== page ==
Eric Lander (Yuri Gripas/Abaca/Sipa USA/Sipa via AP Images)

On the heels of ex­posé re­veal­ing 'de­mean­ing' con­duct, Er­ic Lan­der re­signs from White House­'s top sci­ence perch

Er­ic Lan­der — the renowned but con­tro­ver­sial ge­neti­cist whom Pres­i­dent Biden tapped to bring sci­ence to his ad­min­is­tra­tion’s fore­front — has re­signed as di­rec­tor of the White House’s Of­fice of Sci­ence and Tech­nol­o­gy Pol­i­cy fol­low­ing the pub­li­ca­tion of an in­ves­ti­ga­tion that re­vealed he had de­meaned and dis­re­spect­ed sub­or­di­nates, there­by vi­o­lat­ing work­place poli­cies.

The first top sci­ence ad­vi­sor to be el­e­vat­ed to Cab­i­net lev­el, Lan­der has been in­volved in mul­ti­ple ar­eas in­clud­ing cli­mate sci­ence, en­er­gy re­search, pan­dem­ic re­sponse and, most re­cent­ly, the Can­cer Moon­shot.

“The pres­i­dent ac­cept­ed Dr. Er­ic Lan­der’s res­ig­na­tion let­ter this evening with grat­i­tude” for his work, Jen Psa­ki, the White House Press Sec­re­tary, said in a state­ment. “He knows that Dr. Lan­der will con­tin­ue to make im­por­tant con­tri­bu­tions to the sci­en­tif­ic com­mu­ni­ty in the years ahead.”

Politi­co dropped a bomb­shell re­port Mon­day re­veal­ing that an in­ter­nal in­ves­ti­ga­tion, spurred by a com­plaint by the chief op­er­at­ing of­fi­cer of the OSTP, found “cred­i­ble ev­i­dence of in­stances of mul­ti­ple women hav­ing com­plained to oth­er staff about neg­a­tive in­ter­ac­tions with Dr. Lan­der, where he spoke to them in a de­mean­ing or abra­sive way in front of oth­er staff.”

Mul­ti­ple for­mer and cur­rent staffers of the of­fice cor­rob­o­rat­ed those claims in in­ter­views with Politi­co, which con­duct­ed its own in­ves­ti­ga­tion. Col­lec­tive­ly, they de­scribed a tox­ic work en­vi­ron­ment where Lan­der fre­quent­ly bul­lied, dis­par­aged and talked to col­leagues in an abra­sive and some­times hu­mil­i­at­ing man­ner.

Rachel Wal­lace, the COO who first filed a com­plaint, added Lan­der re­tal­i­at­ed against staff for speak­ing out. Dur­ing Lan­der’s tenure, she was de­mot­ed from gen­er­al coun­sel to deputy coun­sel.

The White House ini­tial­ly stood by Lan­der who, in an ap­par­ent at­tempt to pre­empt the Politi­co re­port, sent an apol­o­gy email to his en­tire staff on Fri­day ac­knowl­edg­ing he failed to live up to his re­spon­si­bil­i­ty to “set a re­spect­ful tone” for the com­mu­ni­ty and say­ing he was “deeply sor­ry.”

As a fol­low-up, the White House said cor­rec­tive ac­tions and new poli­cies were ap­plied.

Scoop: Boehringer qui­et­ly shut­ters a PhII for one of its top drugs — now un­der re­view

Boehringer Ingelheim has quietly shut down a small Phase II study for one of its lead drugs.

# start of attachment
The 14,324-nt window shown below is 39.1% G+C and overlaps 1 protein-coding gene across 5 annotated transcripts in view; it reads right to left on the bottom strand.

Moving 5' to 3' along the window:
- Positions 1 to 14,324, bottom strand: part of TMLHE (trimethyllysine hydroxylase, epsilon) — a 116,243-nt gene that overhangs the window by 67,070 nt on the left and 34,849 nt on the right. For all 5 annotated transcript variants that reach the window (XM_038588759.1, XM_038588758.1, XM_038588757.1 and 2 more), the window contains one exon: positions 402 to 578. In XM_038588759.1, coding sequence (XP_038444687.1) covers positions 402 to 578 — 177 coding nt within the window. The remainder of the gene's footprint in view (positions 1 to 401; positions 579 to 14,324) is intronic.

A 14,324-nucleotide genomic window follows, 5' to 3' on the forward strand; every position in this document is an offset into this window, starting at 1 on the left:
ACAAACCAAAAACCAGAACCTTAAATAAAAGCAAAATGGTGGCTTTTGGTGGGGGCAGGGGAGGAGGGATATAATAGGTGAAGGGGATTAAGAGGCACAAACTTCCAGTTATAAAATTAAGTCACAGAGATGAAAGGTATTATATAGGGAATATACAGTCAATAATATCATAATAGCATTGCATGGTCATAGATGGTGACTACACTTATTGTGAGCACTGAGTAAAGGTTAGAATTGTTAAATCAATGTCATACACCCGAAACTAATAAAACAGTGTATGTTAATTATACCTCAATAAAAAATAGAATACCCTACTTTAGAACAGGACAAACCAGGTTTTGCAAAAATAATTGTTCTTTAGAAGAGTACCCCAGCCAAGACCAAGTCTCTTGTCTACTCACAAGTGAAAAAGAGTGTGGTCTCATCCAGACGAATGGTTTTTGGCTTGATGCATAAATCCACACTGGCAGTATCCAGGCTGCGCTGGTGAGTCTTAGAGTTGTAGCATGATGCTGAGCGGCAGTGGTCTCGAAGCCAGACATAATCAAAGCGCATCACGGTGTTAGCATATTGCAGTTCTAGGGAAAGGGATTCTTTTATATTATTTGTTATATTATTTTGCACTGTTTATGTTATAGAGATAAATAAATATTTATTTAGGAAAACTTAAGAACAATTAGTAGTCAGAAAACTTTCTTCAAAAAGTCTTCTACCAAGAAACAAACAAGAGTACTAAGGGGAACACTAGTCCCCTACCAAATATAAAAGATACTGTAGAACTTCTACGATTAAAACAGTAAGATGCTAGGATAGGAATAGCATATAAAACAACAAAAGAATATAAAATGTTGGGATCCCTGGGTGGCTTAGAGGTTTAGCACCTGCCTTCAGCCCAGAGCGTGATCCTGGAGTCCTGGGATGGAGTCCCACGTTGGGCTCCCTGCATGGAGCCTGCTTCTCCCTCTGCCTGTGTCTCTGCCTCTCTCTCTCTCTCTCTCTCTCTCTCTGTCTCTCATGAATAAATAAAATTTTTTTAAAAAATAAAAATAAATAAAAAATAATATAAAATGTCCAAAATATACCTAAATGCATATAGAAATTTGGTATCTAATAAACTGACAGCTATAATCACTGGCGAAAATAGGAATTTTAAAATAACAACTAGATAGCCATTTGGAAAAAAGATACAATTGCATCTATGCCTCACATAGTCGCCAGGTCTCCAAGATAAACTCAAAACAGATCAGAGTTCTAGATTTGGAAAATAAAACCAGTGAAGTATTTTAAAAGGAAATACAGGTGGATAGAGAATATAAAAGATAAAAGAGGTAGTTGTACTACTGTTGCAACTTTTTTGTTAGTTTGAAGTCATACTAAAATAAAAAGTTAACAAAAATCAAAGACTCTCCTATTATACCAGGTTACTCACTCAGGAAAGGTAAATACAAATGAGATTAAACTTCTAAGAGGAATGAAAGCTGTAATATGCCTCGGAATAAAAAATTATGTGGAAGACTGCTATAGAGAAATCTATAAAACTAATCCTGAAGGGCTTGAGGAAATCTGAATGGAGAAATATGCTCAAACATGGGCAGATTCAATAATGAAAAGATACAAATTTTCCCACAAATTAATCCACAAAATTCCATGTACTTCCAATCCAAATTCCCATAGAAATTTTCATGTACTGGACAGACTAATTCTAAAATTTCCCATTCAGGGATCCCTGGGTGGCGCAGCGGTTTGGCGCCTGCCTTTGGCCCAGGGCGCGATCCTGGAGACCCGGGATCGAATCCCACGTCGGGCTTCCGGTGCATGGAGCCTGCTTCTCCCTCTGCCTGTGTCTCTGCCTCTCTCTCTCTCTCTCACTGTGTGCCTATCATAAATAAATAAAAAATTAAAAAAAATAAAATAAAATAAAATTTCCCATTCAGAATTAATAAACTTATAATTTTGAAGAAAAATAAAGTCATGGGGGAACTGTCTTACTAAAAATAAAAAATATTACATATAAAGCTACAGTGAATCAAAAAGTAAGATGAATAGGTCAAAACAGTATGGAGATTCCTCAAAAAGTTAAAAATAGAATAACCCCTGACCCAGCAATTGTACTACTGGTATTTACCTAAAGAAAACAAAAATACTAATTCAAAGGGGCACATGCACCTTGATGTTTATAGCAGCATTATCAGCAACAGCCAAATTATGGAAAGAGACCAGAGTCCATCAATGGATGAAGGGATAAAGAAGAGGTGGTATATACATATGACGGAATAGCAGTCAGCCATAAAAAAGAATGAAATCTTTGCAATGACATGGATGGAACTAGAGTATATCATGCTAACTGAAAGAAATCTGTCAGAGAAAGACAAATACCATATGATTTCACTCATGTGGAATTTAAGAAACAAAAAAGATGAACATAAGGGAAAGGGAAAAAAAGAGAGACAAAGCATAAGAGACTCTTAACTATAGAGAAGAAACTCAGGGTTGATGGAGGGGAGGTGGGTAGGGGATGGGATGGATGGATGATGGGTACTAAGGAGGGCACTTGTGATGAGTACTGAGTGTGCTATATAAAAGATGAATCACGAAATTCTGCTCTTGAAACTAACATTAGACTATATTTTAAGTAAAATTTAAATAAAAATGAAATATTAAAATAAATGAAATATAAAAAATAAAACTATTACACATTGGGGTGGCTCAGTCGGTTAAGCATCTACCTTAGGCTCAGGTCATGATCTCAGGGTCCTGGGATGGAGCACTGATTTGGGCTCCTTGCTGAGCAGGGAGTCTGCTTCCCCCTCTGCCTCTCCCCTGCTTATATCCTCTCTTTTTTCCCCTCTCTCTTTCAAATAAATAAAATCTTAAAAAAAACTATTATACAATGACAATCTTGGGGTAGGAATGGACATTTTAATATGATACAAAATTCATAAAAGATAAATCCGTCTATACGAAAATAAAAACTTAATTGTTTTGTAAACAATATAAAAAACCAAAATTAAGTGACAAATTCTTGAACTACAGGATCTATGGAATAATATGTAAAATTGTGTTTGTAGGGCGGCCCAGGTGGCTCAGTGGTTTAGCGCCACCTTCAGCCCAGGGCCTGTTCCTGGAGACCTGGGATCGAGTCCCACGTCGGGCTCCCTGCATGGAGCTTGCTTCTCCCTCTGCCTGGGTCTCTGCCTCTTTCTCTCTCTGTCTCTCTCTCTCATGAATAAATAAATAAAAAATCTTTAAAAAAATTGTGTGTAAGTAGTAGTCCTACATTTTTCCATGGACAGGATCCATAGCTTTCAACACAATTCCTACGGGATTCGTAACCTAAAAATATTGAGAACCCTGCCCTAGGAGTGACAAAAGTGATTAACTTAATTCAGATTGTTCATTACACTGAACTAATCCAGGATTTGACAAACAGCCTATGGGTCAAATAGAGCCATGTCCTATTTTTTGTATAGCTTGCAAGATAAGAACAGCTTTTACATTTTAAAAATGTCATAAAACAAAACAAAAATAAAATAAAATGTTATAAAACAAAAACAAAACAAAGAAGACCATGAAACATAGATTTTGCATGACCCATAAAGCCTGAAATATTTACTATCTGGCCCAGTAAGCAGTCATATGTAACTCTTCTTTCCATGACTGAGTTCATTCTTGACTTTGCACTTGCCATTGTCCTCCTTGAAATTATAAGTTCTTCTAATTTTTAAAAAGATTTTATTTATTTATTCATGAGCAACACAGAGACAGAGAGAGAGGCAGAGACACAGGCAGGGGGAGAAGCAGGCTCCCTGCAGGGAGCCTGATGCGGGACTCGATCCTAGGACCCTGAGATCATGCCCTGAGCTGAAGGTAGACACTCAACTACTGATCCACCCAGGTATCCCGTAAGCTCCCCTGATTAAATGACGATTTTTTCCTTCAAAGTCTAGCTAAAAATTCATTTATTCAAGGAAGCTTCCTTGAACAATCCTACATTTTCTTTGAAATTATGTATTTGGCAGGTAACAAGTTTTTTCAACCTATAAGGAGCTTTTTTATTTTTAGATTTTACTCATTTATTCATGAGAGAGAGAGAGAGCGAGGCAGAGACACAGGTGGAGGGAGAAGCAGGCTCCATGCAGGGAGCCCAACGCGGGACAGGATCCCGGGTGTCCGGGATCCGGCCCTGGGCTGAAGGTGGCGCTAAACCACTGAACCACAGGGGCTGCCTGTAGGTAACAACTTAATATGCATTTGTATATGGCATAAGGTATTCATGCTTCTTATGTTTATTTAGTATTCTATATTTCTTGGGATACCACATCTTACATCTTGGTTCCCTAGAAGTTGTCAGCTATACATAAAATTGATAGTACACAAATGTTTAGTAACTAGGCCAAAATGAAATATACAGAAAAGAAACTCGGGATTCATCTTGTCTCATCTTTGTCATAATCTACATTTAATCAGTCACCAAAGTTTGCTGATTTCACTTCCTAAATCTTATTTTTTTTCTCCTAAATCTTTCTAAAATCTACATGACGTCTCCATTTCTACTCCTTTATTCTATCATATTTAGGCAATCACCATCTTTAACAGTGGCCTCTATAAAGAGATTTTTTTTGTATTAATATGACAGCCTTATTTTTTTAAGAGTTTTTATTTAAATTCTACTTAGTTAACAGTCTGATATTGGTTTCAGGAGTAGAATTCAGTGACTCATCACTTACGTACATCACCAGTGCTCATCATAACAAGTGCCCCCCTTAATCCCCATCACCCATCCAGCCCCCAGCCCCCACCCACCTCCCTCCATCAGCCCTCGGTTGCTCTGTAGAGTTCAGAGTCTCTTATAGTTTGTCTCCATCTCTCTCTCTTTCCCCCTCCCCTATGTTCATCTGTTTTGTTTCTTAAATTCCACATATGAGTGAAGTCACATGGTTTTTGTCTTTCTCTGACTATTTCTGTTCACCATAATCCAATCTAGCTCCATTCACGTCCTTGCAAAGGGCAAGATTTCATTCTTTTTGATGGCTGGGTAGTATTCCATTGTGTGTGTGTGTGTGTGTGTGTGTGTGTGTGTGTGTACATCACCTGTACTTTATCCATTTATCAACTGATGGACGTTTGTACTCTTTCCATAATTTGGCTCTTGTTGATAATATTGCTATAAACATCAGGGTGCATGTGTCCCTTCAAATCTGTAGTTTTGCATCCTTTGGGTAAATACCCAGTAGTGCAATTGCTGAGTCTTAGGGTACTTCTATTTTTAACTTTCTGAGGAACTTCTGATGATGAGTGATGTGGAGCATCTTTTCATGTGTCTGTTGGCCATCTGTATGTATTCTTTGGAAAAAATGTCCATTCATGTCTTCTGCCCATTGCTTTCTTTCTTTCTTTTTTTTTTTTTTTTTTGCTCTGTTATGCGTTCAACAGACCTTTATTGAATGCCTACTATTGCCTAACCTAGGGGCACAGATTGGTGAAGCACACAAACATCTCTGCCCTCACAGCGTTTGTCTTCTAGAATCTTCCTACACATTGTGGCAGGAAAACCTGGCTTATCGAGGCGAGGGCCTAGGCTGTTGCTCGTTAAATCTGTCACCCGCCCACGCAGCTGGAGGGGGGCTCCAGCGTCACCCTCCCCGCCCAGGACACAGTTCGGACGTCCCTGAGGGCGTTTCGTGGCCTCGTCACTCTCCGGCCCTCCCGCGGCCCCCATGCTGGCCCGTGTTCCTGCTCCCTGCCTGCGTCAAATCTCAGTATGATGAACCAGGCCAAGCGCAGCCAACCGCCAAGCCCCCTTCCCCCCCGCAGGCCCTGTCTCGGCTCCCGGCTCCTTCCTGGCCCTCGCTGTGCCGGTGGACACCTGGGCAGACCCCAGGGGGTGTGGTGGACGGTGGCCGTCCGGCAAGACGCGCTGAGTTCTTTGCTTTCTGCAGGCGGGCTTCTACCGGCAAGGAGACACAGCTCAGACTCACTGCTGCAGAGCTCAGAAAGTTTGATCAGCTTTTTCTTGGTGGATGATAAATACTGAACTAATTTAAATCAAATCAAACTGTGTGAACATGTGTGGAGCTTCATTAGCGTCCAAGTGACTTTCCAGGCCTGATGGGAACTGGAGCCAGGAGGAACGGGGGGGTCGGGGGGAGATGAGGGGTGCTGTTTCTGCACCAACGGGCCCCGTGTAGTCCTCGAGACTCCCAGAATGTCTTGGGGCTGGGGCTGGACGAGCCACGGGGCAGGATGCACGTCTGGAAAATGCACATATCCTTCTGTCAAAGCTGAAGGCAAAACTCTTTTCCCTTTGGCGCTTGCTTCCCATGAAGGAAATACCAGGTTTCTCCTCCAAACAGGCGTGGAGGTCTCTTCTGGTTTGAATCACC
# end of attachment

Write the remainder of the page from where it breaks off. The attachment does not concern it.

The private pharma player confirmed to Endpoints News that it had shuttered a study testing spesolimab as a therapy for Crohn’s patients suffering from bowel obstructions.

A spokesperson for the company tells Endpoints:

Taking into consideration the current therapeutic landscape and ongoing clinical development programs, Boehringer Ingelheim decided to discontinue our program in Crohn’s disease. It is important to note that this decision is not based on any safety findings in the clinical trials.

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Alex­ion puts €65M for­ward to strength­en its po­si­tion on the Emer­ald Isle

Ireland has been on a roll in 2022, with several large pharma companies announcing multimillion-euro projects. Now AstraZeneca’s rare disease outfit Alexion is looking to get in on the action.

Alexion on Friday announced a €65 million ($68.8 million) investment in new and enhanced capabilities across two sites in the country, including at College Park in the Dublin suburb of Blanchardstown and the Monksland Industrial Park in the central Irish town of Athlone, according to the Industrial Development Agency of Ireland.

State bat­tles over mifepri­s­tone ac­cess could tie the FDA to any post-Roe cross­roads

As more than a dozen states are now readying so-called “trigger” laws to kick into effect immediate abortion bans following the overturning of Roe v. Wade on Friday, these laws, in the works for more than a decade in some states, will likely kick off even more legal battles as states seek to restrict the use of prescription drug-based abortions.

Since Friday’s SCOTUS opinion to overturn Americans’ constitutional right to an abortion after almost 50 years, reproductive rights lawyers at Planned Parenthood and other organizations have already challenged these trigger laws in Utah and Louisiana. According to the Guttmacher Institute, other states with trigger laws that could take effect include Arkansas, Idaho, Kentucky, Mississippi, Missouri, North Dakota, Oklahoma, South Dakota, Tennessee, Texas, and Wyoming.

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Deborah Dunsire, Lundbeck CEO